Kick starter is great, but there are several other sources.
1) donations! Yes, some people have hearts. Start a blog/site of your game and ask for funding through donations. This is also vital for advertising.
2) upload demos of your game all over the web. Is it a flash game? Try kong, moshi, or others. I have had great success on kongregate.com you upload your games and get paid for views. In your demo you can have an option to donate.
3) Steam! Make a alpha stage project and have people buy a "demo" of your game with the promise of giving a completed project at completion. Very similar to steam, but even harder to do. Make sure to present your game well.
4) Run google ads or epicgameads in your game demo. Run them on your site too. I hate google as of the moment as they so ban accounts for no reason.
The bottom line is that you can do a lot to generate some income for a game. However, you used the term "indie" game. Back in the day I would think of a game under 5000, but some indie games rival that of the big wigs themselves. I would again encourage against not trying kick starter. I was fully funded through them (though only a 100 bucks) I would be happy to talk to you more about this subject via phone. I also make games, mainly flash, so I think I could talk about how I got funded. I hope one of the methods above will give you an idea of what to do.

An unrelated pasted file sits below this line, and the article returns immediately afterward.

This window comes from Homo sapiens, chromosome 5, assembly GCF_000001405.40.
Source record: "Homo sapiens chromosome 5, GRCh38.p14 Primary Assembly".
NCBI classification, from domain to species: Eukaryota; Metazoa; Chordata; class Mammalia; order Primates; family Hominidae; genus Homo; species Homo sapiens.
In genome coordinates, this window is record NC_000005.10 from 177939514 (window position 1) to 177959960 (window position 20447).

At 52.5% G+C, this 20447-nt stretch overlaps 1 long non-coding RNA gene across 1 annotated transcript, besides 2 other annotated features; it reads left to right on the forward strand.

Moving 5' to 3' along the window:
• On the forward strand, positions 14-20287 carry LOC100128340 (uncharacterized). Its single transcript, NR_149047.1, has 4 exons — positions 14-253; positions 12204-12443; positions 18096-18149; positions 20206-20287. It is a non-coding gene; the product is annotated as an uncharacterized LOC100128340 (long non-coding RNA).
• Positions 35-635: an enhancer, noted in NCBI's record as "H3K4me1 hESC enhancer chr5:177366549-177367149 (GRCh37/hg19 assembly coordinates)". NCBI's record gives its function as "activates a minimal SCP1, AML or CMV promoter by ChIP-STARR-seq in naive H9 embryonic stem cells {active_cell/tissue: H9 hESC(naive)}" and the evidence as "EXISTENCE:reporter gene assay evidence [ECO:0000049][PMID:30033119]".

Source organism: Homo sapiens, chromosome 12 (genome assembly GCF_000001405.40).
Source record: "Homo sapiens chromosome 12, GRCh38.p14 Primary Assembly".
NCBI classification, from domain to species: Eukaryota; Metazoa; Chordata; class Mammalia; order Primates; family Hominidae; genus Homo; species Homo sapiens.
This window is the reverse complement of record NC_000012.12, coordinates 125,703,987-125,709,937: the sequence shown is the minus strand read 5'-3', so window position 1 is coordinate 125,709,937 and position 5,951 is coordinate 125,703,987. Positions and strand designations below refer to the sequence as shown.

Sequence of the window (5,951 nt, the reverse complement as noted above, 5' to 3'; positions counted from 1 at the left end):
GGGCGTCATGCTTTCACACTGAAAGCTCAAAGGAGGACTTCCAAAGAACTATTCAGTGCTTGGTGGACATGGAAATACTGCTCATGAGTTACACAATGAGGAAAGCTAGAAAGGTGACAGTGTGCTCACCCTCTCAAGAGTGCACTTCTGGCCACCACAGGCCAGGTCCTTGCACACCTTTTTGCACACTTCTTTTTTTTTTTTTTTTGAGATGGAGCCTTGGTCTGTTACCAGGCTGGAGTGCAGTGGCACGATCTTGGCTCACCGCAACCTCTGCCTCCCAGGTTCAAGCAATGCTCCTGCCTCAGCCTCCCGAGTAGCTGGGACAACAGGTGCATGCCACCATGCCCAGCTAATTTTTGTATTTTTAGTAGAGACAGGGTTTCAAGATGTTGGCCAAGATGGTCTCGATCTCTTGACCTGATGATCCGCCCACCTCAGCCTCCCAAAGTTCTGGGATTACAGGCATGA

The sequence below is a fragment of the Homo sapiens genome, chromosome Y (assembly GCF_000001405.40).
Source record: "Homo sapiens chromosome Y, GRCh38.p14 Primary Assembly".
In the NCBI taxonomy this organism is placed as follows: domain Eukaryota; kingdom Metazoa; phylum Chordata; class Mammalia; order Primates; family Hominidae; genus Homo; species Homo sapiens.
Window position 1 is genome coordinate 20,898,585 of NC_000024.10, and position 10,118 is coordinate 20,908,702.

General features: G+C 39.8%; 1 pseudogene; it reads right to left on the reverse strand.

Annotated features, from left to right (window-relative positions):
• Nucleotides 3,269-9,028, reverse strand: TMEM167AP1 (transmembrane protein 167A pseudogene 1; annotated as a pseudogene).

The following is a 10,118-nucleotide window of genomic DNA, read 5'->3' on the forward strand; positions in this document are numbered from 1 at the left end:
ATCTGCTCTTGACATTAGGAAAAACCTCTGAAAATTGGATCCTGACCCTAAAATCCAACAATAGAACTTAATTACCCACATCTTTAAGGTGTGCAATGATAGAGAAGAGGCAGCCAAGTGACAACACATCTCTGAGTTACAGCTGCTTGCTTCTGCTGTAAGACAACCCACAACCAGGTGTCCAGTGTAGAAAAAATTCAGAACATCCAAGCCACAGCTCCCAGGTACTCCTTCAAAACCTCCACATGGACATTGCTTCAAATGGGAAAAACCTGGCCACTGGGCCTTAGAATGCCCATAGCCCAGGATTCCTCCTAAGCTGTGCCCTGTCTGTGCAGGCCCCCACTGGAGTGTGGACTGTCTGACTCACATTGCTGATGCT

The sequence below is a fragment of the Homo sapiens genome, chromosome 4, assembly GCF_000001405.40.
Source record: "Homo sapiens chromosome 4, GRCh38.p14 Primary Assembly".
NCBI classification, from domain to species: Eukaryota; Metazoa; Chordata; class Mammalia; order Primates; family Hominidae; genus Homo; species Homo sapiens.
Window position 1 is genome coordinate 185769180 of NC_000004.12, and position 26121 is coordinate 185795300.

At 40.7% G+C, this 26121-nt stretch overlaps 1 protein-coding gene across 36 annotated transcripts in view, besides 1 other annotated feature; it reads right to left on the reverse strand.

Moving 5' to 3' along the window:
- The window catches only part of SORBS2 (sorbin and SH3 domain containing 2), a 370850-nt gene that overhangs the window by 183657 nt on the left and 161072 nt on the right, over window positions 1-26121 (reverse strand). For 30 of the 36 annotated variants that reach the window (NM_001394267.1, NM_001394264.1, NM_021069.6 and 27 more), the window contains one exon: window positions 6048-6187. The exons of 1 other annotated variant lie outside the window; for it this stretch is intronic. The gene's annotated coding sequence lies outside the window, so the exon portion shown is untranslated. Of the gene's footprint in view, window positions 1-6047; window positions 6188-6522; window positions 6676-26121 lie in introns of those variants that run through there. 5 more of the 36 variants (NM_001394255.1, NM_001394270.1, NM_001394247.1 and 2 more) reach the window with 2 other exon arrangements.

I am a freelancer and I have paid freelancers. You could use them to scale your web development/design firm. Anyone can be a freelancer, and that is why you must be careful. I assume that you are using a site like freelancer.com. They act as a middle man and can protect you, to an extent, against scams. It is important to be extremely specific when asking for a product. I can not tell you how many times I have had to ask and re ask clients what they want. This leads to a bad working relationship and it drags out the process. My tip(s) would be to look for someone with a portfolio in your area of interest, write out ever detail of what you expect in the product your are hiring out including stuff you may think is self explanatory. Remember, you are the boss. You do not have to pay for a product that is not to your specifications. Never drag out a free lance deal. If they are not producing quality work and you have went through 20+ emails making corrections and reworks, then just save both of you time and select another of the 10k+ "experts" on freelancer. My personal experience with hiring free lancers has been overall satisfying. You could save a great deal of money.